Maintaining a close constructive partnership with local government has always been a priority for the Government. That partnership approach enables us to meet the Convention of Scottish Local Authorities regularly and to respond positively to the needs of local authorities and their communities. For example, I recently undertook extensive engagement with local authorities on our levels approach in the strategic framework, which will continue; we are supporting the European Charter for Local Self-Government (Incorporation) (Scotland) Bill, which is a long-held aspiration of COSLA; and the overall Covid-19 support package for councils is up to almost £1.8 billion over this year and next year.
I thank the cabinet secretary for that answer, but the needs of local government have not been helped by a decade of Scottish National Party cuts. Cumulatively, £937 million of cuts have piled agony on to local communities, which has resulted in councils having to cut services and has undermined their ability to protect jobs. That can be seen in South Lanarkshire Council’s budget, which, as the cabinet secretary will be aware, has been cut by more than £5 million. When will the SNP start standing up for local communities and stop cutting local government budgets?
We have continued to, and always will, treat councils fairly. I set out a range of ways in which we engage regularly and thoroughly with local government. The current settlement that is being decided on through the budget process means that local government will get £11.6 billion, which is a fair and affordable settlement. Day-to-day funding for revenue services will increase by £335.6 million, which is a 3.1 per cent increase on last year’s settlement.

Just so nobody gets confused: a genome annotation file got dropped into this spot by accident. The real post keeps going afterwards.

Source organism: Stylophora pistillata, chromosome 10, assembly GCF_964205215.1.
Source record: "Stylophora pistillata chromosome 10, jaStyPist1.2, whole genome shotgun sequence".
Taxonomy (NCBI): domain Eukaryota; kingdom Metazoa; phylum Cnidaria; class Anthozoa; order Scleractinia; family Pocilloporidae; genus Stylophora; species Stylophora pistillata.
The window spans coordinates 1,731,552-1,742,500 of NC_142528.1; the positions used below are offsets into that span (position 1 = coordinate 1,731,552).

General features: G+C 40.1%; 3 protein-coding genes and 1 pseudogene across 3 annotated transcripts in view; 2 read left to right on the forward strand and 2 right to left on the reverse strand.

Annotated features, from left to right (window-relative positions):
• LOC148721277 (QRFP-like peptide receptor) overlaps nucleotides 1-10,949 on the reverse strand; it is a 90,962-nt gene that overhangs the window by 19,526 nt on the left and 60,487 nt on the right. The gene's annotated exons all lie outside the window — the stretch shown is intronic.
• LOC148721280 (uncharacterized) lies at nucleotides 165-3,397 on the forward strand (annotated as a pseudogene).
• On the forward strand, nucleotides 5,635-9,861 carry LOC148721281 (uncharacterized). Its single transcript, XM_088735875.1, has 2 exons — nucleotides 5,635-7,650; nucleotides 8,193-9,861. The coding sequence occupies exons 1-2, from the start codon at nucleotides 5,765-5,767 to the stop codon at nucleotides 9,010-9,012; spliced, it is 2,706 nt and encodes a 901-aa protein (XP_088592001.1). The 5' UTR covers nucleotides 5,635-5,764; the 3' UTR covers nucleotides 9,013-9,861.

South Lanarkshire Council will receive a total funding package of £649.3 million to support local services, which includes an extra £15.5 million to support vital day-to-day services.
During the Government’s tenure, we have managed to deliver fair and affordable settlements for local government, treat councils fairly and engage with them thoroughly despite being under a decade of Tory austerity. We will continue to engage positively with local government as the budget bill progresses through Parliament.
Has the Labour party approached the cabinet secretary to say from whence additional funding for local government should be sourced—perhaps from the national health service, justice or education budgets? If additional funding is to come through increased taxation, has Labour said who would pay and by how much taxes should be increased?
My colleague the Cabinet Secretary for Finance has been liaising with all parties in the chamber to discuss their budget propositions and to listen to their priorities. Interestingly, I am not aware of any specific Labour proposals on where additional funding should be sourced.
We will continue to hear about the budget developments in Westminster, and the finance secretary will continue the discussions with Opposition parties. However, as far as I am aware, despite the calls for more money, I have not heard any specific proposals from the Labour party.